ZTE Axon Pro Review
While it’s able to pull out some cool shots with its dual camera configuration, it still just trails its peers in its overall quality.
Again, we can argue that its design is inspired by HTC’s One series, as the Axon Pro is fashioned with a dual-camera setup in its rear, which works in similar fashion to how the HTC One M8 was able to apply a bokeh effect to photos post shot. Well, this particular configuration breaks down to a main 13-megapixel sensor and a secondary 2-megapixel one – accompanied with BSI, dual-LED flash, and a 6-element f/1.8 aperture lens. The love doesn’t stop there, since front camera is treated to a wide-angle 8-megapixel sensor.
A dual-camera setup isn’t really new, but it merely makes a statement for the ZTE Axon Pro. Going beyond the hardware, the camera app is sure to delight a broad range of users. Indeed, it’s accompanied with a plethora of shooting modes, such as HDR, panoramic, and time-lapse modes, but there’s a manual one that allows us to adjust the shutter speed parameter as well, which impressively tops out at 80 seconds. Going further than that, its carries a bokeh mode as well that enables it to achieve an aperture of f/1.0 via software – allowing us to adjust the focus and bokeh effect to our liking post shot.
Thus far, our interest has been piqued thanks to its dual-camera setup, as well as the rich shooting modes it has to offer, but at the end of the day, it’s the performance and quality that matters the most. In that regard, our views about the ZTE Axon Pro’s camera are largely positive, but it’s not enough to overcome and overpower the likes of the Samsung Galaxy S6 and LG G4. Although, it’s still better than the HTC One M9.
To the untrained eye, the images from the Axon Pro’s camera under ideal lighting conditions are passable – blending saturated colors with average details. It’s particularly good with close-ups, especially when using its bokeh mode to achieve that professional look. Thanks to the dual-camera setup, we’re able to snap an image at will, and then have the ability to select the focus and bokeh intensity later on. From what we’re able to see, the phone does a really great job in properly recognizing boundaries – so that the out-of-focus effect is applied to areas outside of the subject.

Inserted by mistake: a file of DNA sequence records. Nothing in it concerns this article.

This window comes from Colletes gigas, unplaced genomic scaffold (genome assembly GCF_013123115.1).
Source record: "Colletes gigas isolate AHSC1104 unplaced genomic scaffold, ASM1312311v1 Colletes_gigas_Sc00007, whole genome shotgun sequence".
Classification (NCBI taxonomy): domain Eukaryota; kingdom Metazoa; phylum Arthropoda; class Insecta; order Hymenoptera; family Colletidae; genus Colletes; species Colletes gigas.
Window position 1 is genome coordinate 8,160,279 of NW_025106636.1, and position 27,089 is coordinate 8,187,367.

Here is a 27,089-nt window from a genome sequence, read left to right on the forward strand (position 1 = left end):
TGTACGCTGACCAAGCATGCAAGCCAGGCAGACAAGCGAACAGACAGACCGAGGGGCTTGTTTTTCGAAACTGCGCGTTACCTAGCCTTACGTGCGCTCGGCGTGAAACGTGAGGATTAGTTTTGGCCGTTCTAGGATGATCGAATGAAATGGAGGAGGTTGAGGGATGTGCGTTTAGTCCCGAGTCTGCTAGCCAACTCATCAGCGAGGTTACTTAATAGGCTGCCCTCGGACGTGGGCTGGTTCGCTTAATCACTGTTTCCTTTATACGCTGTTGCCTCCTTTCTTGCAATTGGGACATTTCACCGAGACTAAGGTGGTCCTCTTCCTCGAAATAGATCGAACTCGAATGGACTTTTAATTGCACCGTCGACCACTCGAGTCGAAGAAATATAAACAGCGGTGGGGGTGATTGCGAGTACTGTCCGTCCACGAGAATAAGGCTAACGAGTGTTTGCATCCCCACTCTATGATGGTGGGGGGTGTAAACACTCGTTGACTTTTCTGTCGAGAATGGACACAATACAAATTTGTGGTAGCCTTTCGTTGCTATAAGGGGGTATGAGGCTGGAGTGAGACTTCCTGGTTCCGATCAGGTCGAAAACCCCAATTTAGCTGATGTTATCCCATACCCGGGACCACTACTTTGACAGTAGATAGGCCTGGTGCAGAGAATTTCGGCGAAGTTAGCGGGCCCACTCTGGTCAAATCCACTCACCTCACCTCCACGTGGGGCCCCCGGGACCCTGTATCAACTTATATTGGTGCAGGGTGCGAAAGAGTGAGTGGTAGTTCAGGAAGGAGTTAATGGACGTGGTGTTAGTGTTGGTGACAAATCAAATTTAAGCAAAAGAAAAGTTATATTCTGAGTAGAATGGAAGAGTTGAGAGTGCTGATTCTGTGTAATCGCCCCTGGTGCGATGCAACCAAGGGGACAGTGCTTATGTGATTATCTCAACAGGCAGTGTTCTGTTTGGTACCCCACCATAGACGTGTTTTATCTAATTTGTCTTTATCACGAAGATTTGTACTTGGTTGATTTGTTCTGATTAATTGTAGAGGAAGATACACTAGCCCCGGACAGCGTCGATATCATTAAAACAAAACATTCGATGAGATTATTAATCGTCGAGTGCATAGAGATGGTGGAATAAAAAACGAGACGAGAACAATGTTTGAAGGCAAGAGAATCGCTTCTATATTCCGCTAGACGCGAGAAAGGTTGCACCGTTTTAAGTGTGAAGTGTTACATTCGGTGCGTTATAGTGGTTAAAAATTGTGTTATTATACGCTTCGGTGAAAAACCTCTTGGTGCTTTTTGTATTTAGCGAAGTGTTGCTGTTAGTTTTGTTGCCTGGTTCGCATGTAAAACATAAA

However, upon further inspection, we can visualize how fine details appear slightly speckled looking at times when switching over its HDR mode. Additionally, it has a tough time properly applying the correct exposures to give photos that neutral dynamic range – and it doesn’t help either when colors are overblown. In fact, the end results tend to come out extremely artificial looking.
Using the automatic mode, there’s nothing to gloat about with its low light performance. Well, to be frank, it’s pretty subpar and plagued by softer toned details, graininess, and washed out colors. Enthusiasts, however, can achieve better results by properly using its manual mode. Aided by keeping the phone extremely still, whether it’s done by propping the phone against something or placing it on a stand, setting the shutter speed for a long exposure helps to draw details out – evident in the shots of the living room using varying shutters speeds between 2 to 80 seconds.
The same can be said about its video recording performance. It’s just okay, that’s all. You’ll want to stick with shooting in UHD 3840 x 2160 resolution because 1080p is just lacking the sharp details to win our eyes over. With UHD resolution, at least, it’s able to maintain a high level of clarity – while also being complemented by its super clear audio recording and fast focus adjustment. Under low lighting, though, it’s marred by muddy visuals that can sometimes see a reduction in its frame rate. And finally, its the slow-motion video capture is cool looking, but comes up short in the detail department.
You’ll be blown away by the Hi-Fi sound experience!
For anyone who loves editing their photos before sharing, they’ll fall in love with the ZTE Axon Pro’s various editing tools through the gallery app. Indeed, it offers all the customary options for filters and adjustments, but there’s also a useful gif animation and collage maker available through the gallery app.
Using the music player provided by ZTE as an alternative to Google’s own Play Music, it’s pretty conventional with its layout and functionality – so it’s just your ordinary, basic player. When playing music through its internal speaker, we blown away by the intensity of its volume output, which is indeed deafening at an outstanding mark of 80.3 dB, but it never sounds shrill or irritating. It simply commands authority.
Well, we can say the same thing about listening to music via its headphone jack. Despite putting out a ho-hum 0.583 V through the port, it’s able to achieve a higher degree of fidelity after enabling its Dolby Audio. Featuring two dedicated audio chipsets for Hi-Fi sound, the result is an experience that’s music to our ears, as it’s back by substantial audio ranges that never sound flat or dell. Sweetening the deal even more, the included JBL E13 in-ear headphones help solidify it as one of the best phones for music listening.